Jay Wechsler: Well, my mother was visiting her folks in New York when she decided that it was time, and I was the first child, and I guess she was a little surprised. So I was born in New York even though we didn’t live there. And as soon as we were able we were back in New Jersey, where she and my father lived. My father was a chemist and even at a young age he was always taking me into the plant where he worked, showing me things. And I kind of had a mechanical bend or bent.
George Cowan: It's weighted so heavily in favor—not in favor of—but the emphasis on number one Los Alamos, and then Oak Ridge, and then Hanford, as the three secret cities or something. But the fact is the Met Lab at Chicago was enormously important. The Stagg Field reactor was historic in ’42, and its sort of dismissed.
Kelly: Talk about the Manhattan Project and what it was like to be part of it. So if you could start by telling your name and when and where you were born and your education and how you came to be involved.
Located in a bucolic setting surrounded by tall pines, these humble wooden and asbestos-shingled buildings were where the world's first atomic device was assembled. Here scientists, engineers, and explosives experts worked around the clock on the "Gadget," the first plutonium-based atomic explosive.
In early 1944, DuPont, the operating contractor at Hanford, foresaw the need for four chemical separation facilities. These facilities, designated the T and U plants at location 200-West and the B and C plants at location 200-East (the C plant was never built), would be located approximately ten miles south of the reactors.
Wendover Air Field was chosen as the rear training base for the 509th Composite Group because of its isolation. It is located in the salt flats located 125 miles west of Salt Lake City. Colonel Paul Tibbets, head of the 509th, remarked upon seeing Wendover for himself: "The end of the world, perfect." Life at Wendover was primitive: the drinking water was bad, infrastructure was limited, rats invaded barracks, and there was sand in everything.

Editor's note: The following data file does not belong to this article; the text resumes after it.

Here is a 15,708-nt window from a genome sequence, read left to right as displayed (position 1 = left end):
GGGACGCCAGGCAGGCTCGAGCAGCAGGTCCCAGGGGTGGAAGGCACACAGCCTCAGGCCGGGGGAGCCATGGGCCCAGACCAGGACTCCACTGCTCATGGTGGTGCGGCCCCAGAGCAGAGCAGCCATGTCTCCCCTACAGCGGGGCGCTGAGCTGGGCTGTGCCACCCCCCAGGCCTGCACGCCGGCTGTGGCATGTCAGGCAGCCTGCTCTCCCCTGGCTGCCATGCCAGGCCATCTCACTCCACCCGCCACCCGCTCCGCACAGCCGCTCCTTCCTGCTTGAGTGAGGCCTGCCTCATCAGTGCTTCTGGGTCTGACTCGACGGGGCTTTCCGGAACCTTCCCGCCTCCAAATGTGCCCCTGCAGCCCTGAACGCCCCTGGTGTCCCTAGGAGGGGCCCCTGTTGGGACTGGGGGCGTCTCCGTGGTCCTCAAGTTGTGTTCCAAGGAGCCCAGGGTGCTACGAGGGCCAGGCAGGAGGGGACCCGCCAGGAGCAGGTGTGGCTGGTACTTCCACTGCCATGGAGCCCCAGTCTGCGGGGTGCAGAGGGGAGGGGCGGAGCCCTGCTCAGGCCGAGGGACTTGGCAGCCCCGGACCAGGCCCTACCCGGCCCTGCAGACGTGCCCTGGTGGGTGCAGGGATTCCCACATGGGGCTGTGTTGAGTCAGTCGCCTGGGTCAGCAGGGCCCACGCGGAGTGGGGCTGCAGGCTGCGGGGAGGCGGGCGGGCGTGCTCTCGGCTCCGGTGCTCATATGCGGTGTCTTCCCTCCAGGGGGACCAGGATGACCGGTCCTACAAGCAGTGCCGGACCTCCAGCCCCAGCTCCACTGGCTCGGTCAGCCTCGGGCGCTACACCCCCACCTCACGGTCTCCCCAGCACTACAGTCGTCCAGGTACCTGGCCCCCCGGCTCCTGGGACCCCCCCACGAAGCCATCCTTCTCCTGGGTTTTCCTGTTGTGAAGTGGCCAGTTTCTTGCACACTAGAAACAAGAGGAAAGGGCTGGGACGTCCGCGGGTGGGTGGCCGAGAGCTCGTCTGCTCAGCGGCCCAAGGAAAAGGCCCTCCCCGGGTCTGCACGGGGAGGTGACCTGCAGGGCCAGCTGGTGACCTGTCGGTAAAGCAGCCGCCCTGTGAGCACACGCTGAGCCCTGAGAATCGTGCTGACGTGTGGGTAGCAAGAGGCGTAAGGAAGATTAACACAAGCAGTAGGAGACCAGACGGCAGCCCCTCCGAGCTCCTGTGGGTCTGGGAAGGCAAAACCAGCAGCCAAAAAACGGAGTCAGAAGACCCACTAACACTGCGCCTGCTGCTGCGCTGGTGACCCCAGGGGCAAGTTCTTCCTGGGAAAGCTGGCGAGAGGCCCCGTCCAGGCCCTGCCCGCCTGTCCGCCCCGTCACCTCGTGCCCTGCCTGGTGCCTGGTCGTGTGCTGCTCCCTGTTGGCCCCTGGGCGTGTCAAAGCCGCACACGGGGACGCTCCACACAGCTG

Tinian Island was the launching point for the atomic bomb attacks against Hiroshima and Nagasaki, Japan. One of three islands in the Northern Marianas, Tinian is less than forty square miles in size and located approximately 1,500 miles south of Tokyo. The round-trip flight from Tinian to Tokyo took B-29s an average of twelve hours. This proximity to Japan is one reason Tinian served as the headquarters of the 509th Composite Group.
Los Alamos, New Mexico, was the site of Project Y, or the top-secret atomic weapons laboratory directed by J. Robert Oppenheimer. The site was so secret that one mailbox, PO Box 1663, served as the mailing address for the entire town. The mountains allowed the scientists ample opportunity to relax, by skiing, swimming, and hiking. But they spent most of their time in laboratories, overcoming challenge after challenge to develop the Littly Boy (gun-type) and Fat Man (implosion) atomic bombs.
Stirling Auchincloss Colgate: I’m Stirling Auchincloss Colgate. And the first name is spelled with an extra “I,” S-T-I-R-L-I-N-G. My middle name is Auchincloss, A-U-C-H-I-N-C-L-O-S-S. And that last name is Colgate, and when I was around ten or eleven years old or somewheres like that, I changed my name and chose that myself, so I’m happy about that name. I like it.
The birth of nuclear weapons occurred on July 16, 1945 at the Alamogordo Bombing and Gunnery Range in New Mexico, 230 miles south of Los Alamos. Gadget (as the bomb was known) was an implosion plutonium bomb, like the one used at Nagasaki, and detonated with 20 kilotons of force, slightly more than the Little Boy bomb dropped on Hiroshima. Originally the test was to occur at 4 a.m., but it was delayed to 5:30 after an early morning thunderstorm. At 5:29:45, Gadget exploded and the Atomic Age began.